Is Britain becoming a dominant-party state?

BY DANIEL GOLDSTRAW

Technically, South Africa is a democracy these days. Ever since the end of Apartheid in the beginning of the 1990s, every single adult citizen has been able to vote, in whichever way they choose, regardless of their race or social standing. And yet, for all that, many commentators and political scientists increasingly compare South Africa to a one-party state. South Africa has just as many parties contending for government as any modern democracy, yet since they first claimed victory under Nelson Mandela in 1991, the anti-apartheid ANC has retained power, and still, after 26 years, it remains dominant in the South African Parliament. South Africa may have all the components of a liberal democracy, yet it’s main Party has now had well over two decades of uninterrupted power, and the odds are so stacked in its favour, in terms of South Africa’s demographics, that it does not look like many of the other Parties have any real chance of defying it. This is a grim situation, and not a healthy one if a democratic spirit is to continue to thrive in the country. And, as far away as it may seem, it is something that I would argue may be becoming increasingly possible in other countries, including Britain.

Britain has now had a Conservative government for seven years. This in itself is of course no real cause for concern over our democracy. The last time they were in government, they remained in office for eighteen years. The successive New Labour government that succeeded them lasted eleven years. It seems safe to assume that often, barring any huge calamities in its political fortunes, any party that is able to win one election will often be able to ride that wave still a bit longer; and conversely, any party that has found itself victim to a radical turning of the tables will often take a little while to recover momentum and recapture the public imagination. Neither is it perhaps overly significant that the key opposition in Labour is currently so highly divided in its direction, membership, and support base. Jeremy Corbyn may well be performing quite poorly as leader, with record lows in the opinion polls, and many seeing him as incredibly unsuited to the job; however, it is not the first time the Labour Party has faced such crises. Already, Corbyn’s Labour has been much compared to that of Michael Foot’s, which of course suffered a catastrophic defeat to the Conservatives in 1983. This was a defeat Labour did not fully recover from until 1997, but as demonstrated above, it was hardly accurate to say they were done with as a political force.

These factors alone then do perhaps make the comparison between Britain and Dominant Party State’s like South Africa seem a little hysterical. There are important differences however between the state of Labour now, and its position in the 1980s, and I would argue it is currently in a poorer state than perhaps any other Opposition Party has been in decades. Many have despaired of Corbyn’s current leadership, and it does seem quite likely that his more socialist approach will alienate those more liberal and conservative minded voters; as will the divisions increasingly growing between him and the ‘Blairites’ of the Party. However, while he may not be helping Labour’s cause (though this of course is contentious, due to his many supporters) there is also a strong argument to be made that Labour has little real chance whoever is in charge. Ed Miliband faced almost as much criticism as Corbyn has, and furthermore, I would argue that Labour has just as small a chance of electoral success even if it had a leader more akin to Blair.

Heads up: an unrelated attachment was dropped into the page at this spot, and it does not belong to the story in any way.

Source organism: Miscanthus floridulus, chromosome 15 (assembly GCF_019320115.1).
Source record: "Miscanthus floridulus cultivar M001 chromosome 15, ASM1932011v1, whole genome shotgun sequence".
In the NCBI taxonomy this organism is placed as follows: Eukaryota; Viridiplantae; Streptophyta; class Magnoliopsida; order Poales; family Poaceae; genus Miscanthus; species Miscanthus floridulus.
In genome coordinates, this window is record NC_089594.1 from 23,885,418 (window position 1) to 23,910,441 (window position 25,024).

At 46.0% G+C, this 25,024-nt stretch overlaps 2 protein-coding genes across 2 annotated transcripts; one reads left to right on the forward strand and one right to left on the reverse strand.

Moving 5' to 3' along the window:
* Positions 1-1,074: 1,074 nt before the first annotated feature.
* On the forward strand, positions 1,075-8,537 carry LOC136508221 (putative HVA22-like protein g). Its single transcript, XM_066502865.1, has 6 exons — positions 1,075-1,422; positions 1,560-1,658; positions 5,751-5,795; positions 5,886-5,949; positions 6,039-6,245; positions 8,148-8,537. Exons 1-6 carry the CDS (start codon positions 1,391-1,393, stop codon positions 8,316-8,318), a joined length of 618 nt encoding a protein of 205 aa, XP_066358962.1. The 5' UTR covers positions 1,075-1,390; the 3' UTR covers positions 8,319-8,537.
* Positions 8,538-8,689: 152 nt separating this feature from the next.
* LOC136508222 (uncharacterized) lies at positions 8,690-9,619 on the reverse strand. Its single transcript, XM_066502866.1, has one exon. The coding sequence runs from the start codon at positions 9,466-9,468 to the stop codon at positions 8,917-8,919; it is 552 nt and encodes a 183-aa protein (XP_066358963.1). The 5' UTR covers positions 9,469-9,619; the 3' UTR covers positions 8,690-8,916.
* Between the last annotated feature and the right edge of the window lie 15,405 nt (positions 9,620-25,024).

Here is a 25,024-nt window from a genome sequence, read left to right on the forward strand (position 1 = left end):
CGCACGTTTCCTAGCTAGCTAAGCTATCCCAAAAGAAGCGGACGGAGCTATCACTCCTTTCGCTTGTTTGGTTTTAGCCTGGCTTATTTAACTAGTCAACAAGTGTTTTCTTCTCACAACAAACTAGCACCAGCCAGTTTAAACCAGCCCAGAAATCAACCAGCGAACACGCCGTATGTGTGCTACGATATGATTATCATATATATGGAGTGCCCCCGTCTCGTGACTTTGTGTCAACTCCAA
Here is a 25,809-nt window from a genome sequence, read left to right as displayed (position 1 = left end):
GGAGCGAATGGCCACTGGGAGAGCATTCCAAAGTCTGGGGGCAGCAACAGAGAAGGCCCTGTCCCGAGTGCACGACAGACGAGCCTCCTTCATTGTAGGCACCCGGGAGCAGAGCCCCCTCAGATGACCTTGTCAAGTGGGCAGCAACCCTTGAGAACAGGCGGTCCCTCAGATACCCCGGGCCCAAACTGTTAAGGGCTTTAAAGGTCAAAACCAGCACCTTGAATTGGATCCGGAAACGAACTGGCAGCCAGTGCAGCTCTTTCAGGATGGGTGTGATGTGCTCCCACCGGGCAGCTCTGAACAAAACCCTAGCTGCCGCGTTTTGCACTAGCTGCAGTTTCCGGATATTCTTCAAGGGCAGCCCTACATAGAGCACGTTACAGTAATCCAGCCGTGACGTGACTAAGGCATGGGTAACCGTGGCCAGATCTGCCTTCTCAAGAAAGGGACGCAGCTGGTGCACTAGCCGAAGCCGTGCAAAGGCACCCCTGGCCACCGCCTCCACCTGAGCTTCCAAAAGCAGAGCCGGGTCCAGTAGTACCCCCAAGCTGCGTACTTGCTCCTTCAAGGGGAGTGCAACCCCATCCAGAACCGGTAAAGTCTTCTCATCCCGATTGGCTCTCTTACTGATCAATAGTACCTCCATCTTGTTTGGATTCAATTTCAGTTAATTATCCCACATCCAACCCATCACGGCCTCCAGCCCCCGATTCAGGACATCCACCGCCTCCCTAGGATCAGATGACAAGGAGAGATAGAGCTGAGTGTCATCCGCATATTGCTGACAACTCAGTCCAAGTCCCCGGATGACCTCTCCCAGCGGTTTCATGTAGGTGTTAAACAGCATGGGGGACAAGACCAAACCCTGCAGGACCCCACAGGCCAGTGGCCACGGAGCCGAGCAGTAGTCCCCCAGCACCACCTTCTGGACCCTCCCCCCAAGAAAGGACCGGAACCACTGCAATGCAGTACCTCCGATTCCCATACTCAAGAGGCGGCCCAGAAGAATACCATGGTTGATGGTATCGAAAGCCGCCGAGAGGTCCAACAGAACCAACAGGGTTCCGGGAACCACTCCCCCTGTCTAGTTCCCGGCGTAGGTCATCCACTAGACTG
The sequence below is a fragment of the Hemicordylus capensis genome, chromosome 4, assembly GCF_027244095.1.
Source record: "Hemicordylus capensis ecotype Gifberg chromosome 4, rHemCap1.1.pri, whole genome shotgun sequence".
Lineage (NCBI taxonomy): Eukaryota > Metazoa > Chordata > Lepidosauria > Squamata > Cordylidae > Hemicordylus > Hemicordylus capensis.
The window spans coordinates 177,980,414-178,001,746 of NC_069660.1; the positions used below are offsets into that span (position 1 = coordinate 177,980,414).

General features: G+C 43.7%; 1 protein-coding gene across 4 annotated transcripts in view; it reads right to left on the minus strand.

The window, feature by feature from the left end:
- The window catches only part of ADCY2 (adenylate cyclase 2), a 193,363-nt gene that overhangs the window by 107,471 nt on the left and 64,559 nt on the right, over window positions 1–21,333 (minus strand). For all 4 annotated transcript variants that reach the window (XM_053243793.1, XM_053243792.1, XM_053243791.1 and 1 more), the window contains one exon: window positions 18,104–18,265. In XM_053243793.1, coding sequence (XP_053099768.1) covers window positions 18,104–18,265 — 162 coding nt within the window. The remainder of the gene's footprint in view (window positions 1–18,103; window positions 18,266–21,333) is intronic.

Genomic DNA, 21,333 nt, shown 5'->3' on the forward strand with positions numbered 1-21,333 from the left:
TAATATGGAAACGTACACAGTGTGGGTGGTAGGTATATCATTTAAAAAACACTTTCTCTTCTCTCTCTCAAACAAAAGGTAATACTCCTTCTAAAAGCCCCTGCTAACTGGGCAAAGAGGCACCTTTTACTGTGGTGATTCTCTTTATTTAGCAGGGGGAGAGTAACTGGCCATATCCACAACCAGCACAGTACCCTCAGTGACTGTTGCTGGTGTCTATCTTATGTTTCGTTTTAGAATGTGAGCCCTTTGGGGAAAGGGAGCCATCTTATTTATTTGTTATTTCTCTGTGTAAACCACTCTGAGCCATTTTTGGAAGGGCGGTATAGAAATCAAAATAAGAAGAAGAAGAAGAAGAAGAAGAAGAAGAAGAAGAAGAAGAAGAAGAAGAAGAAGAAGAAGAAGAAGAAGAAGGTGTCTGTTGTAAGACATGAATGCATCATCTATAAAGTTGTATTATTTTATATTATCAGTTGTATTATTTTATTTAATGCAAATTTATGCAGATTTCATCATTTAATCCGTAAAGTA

The image of the Blairites has been tarnished by both the Iraq war and the 2008 economic crash, and Labour itself would remain just as divided as the vast majority of its new members having been attracted to the Party by Corbyn’s leftist message. Most of all though, the reason Labour is in such a dire state whatever direction it moves in is largely due to the country’s changing demographics. Back in the 1980s, no matter how much it alienated centrist voters, Labour could still rely on key loyalist sections of the country. Areas like Scotland and Northern England with their strong industrial base and large trade unions would always swing for the most part towards Labour. These were the areas Labour relied on – it’s life blood. Regardless of how well it did in the rest of Britain, the backing of Scotland and the North, as well as Wales, guaranteed Labour remained a huge player in Parliament, and the only feasible opposition to the Conservatives. This has all changed in the twenty-first century however. Despite Tony Blair’s belief that his creation of a Scottish Parliament would halt Scottish Nationalism, the years since its inception has only seen the SNP garner more and more support. Now, they effectively own Scotland. Whereas Labour could be assured of the majority of Scottish seats in every previous election since the 1950s, the 2015 seat saw them hold on to just one seat in all Scotland; as poor a result as the Conservatives suffered in 1997. This is largely blamed on the failure of New Labour to redress the devastating impact of Thatcherite deindustrialisation on Scotland; however, there is little evidence that Scotland would go back to Labour even following the departure with New Labour under Corbyn. Labour has in fact fallen even further behind in opinion polls, it seeming that the appeal of the SNP goes beyond simply their anti-austerity position. The fact is Scots have much less reason to vote for Labour in this post-industrial, post-union age where few of the old loyalties remain than they do the SNP, a Party explicitly focused on the Scottish area and community.